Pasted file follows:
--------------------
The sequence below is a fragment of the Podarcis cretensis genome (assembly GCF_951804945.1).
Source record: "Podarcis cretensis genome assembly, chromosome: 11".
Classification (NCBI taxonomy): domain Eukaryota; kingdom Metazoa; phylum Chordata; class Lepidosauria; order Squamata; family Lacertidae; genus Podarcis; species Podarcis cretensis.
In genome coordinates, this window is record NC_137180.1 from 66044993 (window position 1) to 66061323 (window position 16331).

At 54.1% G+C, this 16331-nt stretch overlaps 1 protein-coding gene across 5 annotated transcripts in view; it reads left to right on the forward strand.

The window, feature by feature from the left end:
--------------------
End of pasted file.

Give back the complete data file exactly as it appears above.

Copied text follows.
The sequence below is a fragment of the Podarcis cretensis genome (assembly GCF_951804945.1).
Source record: "Podarcis cretensis genome assembly, chromosome: 11".
Classification (NCBI taxonomy): domain Eukaryota; kingdom Metazoa; phylum Chordata; class Lepidosauria; order Squamata; family Lacertidae; genus Podarcis; species Podarcis cretensis.
In genome coordinates, this window is record NC_137180.1 from 66044993 (window position 1) to 66061323 (window position 16331).

At 54.1% G+C, this 16331-nt stretch overlaps 1 protein-coding gene across 5 annotated transcripts in view; it reads left to right on the forward strand.

The window, feature by feature from the left end: